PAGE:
Maintain your financial health with these smart money moves

Just as the uncertainty surrounding coronavirus has caused us to make adjustments to our normal day-to-day routine, it’s important to consider doing the same to protect your financial health and wellness. Now more than ever, maintaining and elevating your financial situation is essential to you and your family’s future.

While establishing an emergency fund and/or lowering your debt to income ratio should be your top priority, there are a number of additional strategic money moves you should consider to make this difficult time a little more manageable on your accounts, investments, and peace of mind. After all, it’s only logical to prepare yourself as much as you can for whatever lies ahead.

Keep Investing for Retirement

As my colleague John reminded us in his recent article, it’s important to remain calm when it comes to your 401K and investments. Ask any financial advisor and they’ll likely remind you that investing is a long game. Therefore, you should avoid making any rash investing decisions right now – and that includes pulling back on your monthly 401k contributions. If you’re concerned about reduction to your paycheck, consider radically cutting back on unnecessary expenses and diverting those funds to an emergency fund.

Save with a High-Yield Account

Speaking of emergency funds. Opening a high-yield savings account is a great way to make your money work harder and save more. The account’s superior interest rates make this a perfect option for those looking to start or build their emergency fund. Just keep in mind that many high-yield accounts have limits on the number of transfers you can make in a month and may require a minimum amount.

Additionally, a high-yield savings account is a great way to help you save up for something you can enjoy once life gets back to normal. While it could be something big like a family trip, it could also be as simple as a new mountain bike and gear. Frankly, having a goal and something to look forward to after all this could do wonders for your mental health.

Review Your Insurance Policies

Just like with any major life change, it’s important to talk with your insurance agent about your auto, renters/home, and secondary coverages. Depending on your situation, your insurance agent could help you save some much needed money or provide the additional protection you and your family need. Some notable things to discuss with your agent: your college student moving back home, working from home/driving less, and any recent changes to your income.

Examine Your Health Insurance Plan

Especially during a health crisis like this, it’s important to take some time to acquaint yourself with your health insurance plan. In doing so, you should consider how your existing plan may impact your finances if you or your family get sick or injured. For those with a high-deductible plan, you may want to consider setting aside some extra money or opening up an Health Saving Account to cover any out-of-pocket expenses.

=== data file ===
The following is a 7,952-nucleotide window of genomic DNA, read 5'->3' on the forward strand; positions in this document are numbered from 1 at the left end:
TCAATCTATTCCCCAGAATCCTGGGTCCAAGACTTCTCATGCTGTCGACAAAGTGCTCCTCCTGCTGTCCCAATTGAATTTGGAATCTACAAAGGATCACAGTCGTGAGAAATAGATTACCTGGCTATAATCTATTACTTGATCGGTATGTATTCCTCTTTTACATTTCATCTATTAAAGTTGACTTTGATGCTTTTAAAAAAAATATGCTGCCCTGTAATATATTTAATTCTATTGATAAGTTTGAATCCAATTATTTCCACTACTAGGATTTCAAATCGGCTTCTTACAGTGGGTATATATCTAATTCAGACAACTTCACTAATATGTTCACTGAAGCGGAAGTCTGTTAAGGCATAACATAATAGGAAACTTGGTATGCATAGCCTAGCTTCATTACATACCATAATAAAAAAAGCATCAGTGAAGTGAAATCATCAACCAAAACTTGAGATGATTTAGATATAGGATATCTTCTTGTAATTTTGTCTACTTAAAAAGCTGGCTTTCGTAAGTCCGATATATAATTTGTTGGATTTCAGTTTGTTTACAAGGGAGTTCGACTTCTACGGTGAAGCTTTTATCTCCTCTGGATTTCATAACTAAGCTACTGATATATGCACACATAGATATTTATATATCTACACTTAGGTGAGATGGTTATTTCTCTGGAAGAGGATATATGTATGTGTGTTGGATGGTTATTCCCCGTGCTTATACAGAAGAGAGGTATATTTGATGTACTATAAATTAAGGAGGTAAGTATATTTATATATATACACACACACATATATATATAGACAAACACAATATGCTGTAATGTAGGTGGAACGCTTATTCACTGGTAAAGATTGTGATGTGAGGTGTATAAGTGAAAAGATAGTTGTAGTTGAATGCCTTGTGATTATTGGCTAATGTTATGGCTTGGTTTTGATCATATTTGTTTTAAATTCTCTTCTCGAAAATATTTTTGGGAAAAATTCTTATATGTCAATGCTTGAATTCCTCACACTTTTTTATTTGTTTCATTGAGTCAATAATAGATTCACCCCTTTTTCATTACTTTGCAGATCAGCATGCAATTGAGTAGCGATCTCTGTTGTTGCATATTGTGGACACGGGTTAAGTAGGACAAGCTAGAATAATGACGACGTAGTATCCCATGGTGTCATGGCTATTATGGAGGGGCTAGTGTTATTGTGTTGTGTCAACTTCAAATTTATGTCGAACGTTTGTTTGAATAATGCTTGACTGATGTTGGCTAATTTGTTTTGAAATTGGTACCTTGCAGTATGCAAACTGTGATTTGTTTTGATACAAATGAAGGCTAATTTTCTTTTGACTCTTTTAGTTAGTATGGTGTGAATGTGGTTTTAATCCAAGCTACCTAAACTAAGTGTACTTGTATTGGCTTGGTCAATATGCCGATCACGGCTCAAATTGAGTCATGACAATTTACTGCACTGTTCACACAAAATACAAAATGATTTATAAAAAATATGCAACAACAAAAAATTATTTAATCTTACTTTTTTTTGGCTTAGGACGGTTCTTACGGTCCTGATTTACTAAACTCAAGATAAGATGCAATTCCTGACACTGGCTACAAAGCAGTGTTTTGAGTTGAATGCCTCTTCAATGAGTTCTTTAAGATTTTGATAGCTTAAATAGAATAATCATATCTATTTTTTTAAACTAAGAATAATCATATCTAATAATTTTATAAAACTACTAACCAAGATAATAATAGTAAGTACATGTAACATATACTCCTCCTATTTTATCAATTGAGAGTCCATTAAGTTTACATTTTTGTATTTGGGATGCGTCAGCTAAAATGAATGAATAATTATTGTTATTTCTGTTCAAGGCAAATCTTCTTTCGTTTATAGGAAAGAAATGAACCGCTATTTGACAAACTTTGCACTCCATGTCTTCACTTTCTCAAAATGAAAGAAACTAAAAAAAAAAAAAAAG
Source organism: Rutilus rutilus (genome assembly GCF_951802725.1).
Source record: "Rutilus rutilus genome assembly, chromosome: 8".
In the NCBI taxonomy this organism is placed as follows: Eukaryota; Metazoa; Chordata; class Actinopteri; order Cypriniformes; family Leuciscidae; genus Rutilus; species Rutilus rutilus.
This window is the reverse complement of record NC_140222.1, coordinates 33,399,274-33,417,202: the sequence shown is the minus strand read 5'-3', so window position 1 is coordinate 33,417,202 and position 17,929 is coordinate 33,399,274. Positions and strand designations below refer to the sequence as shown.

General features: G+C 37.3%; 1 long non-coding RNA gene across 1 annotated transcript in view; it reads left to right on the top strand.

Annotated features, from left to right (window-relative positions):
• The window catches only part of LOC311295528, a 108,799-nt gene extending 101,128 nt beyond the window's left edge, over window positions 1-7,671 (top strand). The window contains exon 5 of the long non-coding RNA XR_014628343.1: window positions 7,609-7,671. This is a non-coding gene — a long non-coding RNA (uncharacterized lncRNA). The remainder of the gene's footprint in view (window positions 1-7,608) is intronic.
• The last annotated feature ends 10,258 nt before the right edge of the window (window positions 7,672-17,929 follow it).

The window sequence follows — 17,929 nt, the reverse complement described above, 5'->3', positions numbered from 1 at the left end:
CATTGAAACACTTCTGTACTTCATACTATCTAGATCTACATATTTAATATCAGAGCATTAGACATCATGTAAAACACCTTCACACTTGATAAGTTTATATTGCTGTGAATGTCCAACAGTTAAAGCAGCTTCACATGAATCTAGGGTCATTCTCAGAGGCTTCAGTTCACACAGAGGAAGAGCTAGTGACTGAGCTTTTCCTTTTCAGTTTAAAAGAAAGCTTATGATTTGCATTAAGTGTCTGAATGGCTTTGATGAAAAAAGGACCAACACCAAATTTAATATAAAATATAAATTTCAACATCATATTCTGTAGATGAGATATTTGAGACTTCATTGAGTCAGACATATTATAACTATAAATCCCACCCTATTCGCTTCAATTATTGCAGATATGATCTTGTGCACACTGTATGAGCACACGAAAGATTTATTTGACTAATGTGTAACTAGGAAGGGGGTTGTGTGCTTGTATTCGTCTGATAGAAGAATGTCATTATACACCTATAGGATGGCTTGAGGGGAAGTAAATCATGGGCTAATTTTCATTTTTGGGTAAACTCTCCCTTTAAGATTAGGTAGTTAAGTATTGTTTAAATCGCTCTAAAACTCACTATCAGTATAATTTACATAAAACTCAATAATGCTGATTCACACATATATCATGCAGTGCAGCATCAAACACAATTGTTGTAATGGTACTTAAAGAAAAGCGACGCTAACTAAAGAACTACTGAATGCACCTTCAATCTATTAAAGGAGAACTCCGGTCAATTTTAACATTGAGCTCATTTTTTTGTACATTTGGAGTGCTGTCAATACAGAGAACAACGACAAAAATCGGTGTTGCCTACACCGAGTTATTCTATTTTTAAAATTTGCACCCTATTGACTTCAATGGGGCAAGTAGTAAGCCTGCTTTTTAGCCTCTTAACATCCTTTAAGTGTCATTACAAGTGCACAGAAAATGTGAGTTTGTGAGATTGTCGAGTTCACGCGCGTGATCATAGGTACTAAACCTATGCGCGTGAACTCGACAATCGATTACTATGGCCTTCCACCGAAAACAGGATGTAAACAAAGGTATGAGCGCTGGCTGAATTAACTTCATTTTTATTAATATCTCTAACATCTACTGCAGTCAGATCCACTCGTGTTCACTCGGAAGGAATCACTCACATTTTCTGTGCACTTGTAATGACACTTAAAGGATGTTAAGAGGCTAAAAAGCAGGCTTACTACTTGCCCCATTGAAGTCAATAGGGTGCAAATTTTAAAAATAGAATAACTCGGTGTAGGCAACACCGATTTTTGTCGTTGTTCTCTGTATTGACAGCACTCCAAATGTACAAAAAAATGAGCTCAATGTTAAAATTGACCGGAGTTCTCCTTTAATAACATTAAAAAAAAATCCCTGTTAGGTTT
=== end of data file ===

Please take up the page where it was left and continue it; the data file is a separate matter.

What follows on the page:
Apply for Life Insurance

While it may be difficult to think about, it’s important to consider the financial implication of passing away during this crisis. Chances are you’ll be fine. However, a life insurance policy can help easy the transition for your family in the event something does happen. And, if anything, consider this an opportunity to finally check this off your financial to-do list.

The same goes for your will. If you don’t have one or haven’t recently updated it, now is the perfect time.

Refinance Your Mortgage Loan

For homeowners, one of the positives to come out of this situation is record-low mortgage rates. If you plan to stay in your home for the next few years, you may be able to substantially save on your monthly payments. Even if you’re only able to shave half a percentage point off your interest rate, it may be worth having a conversation with your lender.

Take advantage of optimal financing options

With federal interest rates on student loans on pause, you have an opportunity to make some major headway on your other loans. Thinking in terms of the debt-snowball method, consider using that extra capital to pay off your smallest debt first. Then apply that money to your next smallest loan. Learn more about the debt-snowball method in this recent article from CUInsight.

Get Relief From Your Bills

To assist with relief efforts, many large national companies are working directly with customers who may be struggling financially. This includes many broadband and cell phone providers, as well as credit card companies like American Express and CapitalOne. While you shouldn’t do this unless absolutely necessary, this may be an option if you need to shift some money around to pay rent and/or a utility bill until your next paycheck comes.

Work On You

Finally, consider taking advantage of your newfound free time to add some new skills and knowledge to your repertoire. From professional certifications to continuing education classes, you now have an opportunity to explore your interests, expand your horizons, and potentially even discover a new way to make money.

When it comes to your financial health and wellness, it’s essential to make sure you and your wallet are prepared to handle circumstances beyond your control. Remember, the personal finance experts at your local credit union are a great resource to help you get started.

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